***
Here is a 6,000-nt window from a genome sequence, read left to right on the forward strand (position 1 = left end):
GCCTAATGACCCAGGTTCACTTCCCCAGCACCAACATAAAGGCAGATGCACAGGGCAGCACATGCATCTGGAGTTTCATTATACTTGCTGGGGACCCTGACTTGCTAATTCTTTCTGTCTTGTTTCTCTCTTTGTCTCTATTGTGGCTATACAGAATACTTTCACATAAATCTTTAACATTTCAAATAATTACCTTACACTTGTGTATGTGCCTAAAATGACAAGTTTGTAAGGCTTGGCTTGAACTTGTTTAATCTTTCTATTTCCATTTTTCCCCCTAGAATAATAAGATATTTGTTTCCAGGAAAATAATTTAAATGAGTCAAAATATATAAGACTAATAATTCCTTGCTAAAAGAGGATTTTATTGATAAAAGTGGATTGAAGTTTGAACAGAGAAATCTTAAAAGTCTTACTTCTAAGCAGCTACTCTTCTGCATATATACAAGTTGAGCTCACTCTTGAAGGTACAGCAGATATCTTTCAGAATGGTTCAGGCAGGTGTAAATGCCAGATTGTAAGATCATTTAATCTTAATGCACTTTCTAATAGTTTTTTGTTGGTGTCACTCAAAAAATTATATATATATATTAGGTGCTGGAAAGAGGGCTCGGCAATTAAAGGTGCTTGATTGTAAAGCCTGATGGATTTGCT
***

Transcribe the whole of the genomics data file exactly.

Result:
Here is a 6,000-nt window from a genome sequence, read left to right on the forward strand (position 1 = left end):
GCCTAATGACCCAGGTTCACTTCCCCAGCACCAACATAAAGGCAGATGCACAGGGCAGCACATGCATCTGGAGTTTCATTATACTTGCTGGGGACCCTGACTTGCTAATTCTTTCTGTCTTGTTTCTCTCTTTGTCTCTATTGTGGCTATACAGAATACTTTCACATAAATCTTTAACATTTCAAATAATTACCTTACACTTGTGTATGTGCCTAAAATGACAAGTTTGTAAGGCTTGGCTTGAACTTGTTTAATCTTTCTATTTCCATTTTTCCCCCTAGAATAATAAGATATTTGTTTCCAGGAAAATAATTTAAATGAGTCAAAATATATAAGACTAATAATTCCTTGCTAAAAGAGGATTTTATTGATAAAAGTGGATTGAAGTTTGAACAGAGAAATCTTAAAAGTCTTACTTCTAAGCAGCTACTCTTCTGCATATATACAAGTTGAGCTCACTCTTGAAGGTACAGCAGATATCTTTCAGAATGGTTCAGGCAGGTGTAAATGCCAGATTGTAAGATCATTTAATCTTAATGCACTTTCTAATAGTTTTTTGTTGGTGTCACTCAAAAAATTATATATATATATTAGGTGCTGGAAAGAGGGCTCGGCAATTAAAGGTGCTTGATTGTAAAGCCTGATGGATTTGCT